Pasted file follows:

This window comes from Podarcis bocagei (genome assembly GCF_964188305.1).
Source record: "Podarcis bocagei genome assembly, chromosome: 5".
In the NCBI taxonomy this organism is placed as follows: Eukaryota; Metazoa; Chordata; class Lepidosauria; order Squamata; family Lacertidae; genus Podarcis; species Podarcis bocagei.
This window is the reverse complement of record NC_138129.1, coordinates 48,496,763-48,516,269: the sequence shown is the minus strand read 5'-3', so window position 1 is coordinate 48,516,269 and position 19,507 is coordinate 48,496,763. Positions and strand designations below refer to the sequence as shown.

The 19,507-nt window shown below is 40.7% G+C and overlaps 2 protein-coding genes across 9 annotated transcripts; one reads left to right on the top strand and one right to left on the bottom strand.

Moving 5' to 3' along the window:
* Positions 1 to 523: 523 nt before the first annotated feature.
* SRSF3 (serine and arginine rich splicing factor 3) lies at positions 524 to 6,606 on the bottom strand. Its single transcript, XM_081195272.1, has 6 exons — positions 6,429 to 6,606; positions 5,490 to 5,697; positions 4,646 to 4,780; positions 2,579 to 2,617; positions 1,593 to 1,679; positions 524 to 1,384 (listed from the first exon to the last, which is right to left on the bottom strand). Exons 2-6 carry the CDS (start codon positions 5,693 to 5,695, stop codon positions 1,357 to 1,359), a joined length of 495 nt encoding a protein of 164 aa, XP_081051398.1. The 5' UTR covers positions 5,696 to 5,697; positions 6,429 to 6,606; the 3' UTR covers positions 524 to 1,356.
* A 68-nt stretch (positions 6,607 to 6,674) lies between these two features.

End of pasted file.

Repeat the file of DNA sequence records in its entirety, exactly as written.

This window comes from Podarcis bocagei (genome assembly GCF_964188305.1).
Source record: "Podarcis bocagei genome assembly, chromosome: 5".
In the NCBI taxonomy this organism is placed as follows: Eukaryota; Metazoa; Chordata; class Lepidosauria; order Squamata; family Lacertidae; genus Podarcis; species Podarcis bocagei.
This window is the reverse complement of record NC_138129.1, coordinates 48,496,763-48,516,269: the sequence shown is the minus strand read 5'-3', so window position 1 is coordinate 48,516,269 and position 19,507 is coordinate 48,496,763. Positions and strand designations below refer to the sequence as shown.

The 19,507-nt window shown below is 40.7% G+C and overlaps 2 protein-coding genes across 9 annotated transcripts; one reads left to right on the top strand and one right to left on the bottom strand.

Moving 5' to 3' along the window:
* Positions 1 to 523: 523 nt before the first annotated feature.
* SRSF3 (serine and arginine rich splicing factor 3) lies at positions 524 to 6,606 on the bottom strand. Its single transcript, XM_081195272.1, has 6 exons — positions 6,429 to 6,606; positions 5,490 to 5,697; positions 4,646 to 4,780; positions 2,579 to 2,617; positions 1,593 to 1,679; positions 524 to 1,384 (listed from the first exon to the last, which is right to left on the bottom strand). Exons 2-6 carry the CDS (start codon positions 5,693 to 5,695, stop codon positions 1,357 to 1,359), a joined length of 495 nt encoding a protein of 164 aa, XP_081051398.1. The 5' UTR covers positions 5,696 to 5,697; positions 6,429 to 6,606; the 3' UTR covers positions 524 to 1,356.
* A 68-nt stretch (positions 6,607 to 6,674) lies between these two features.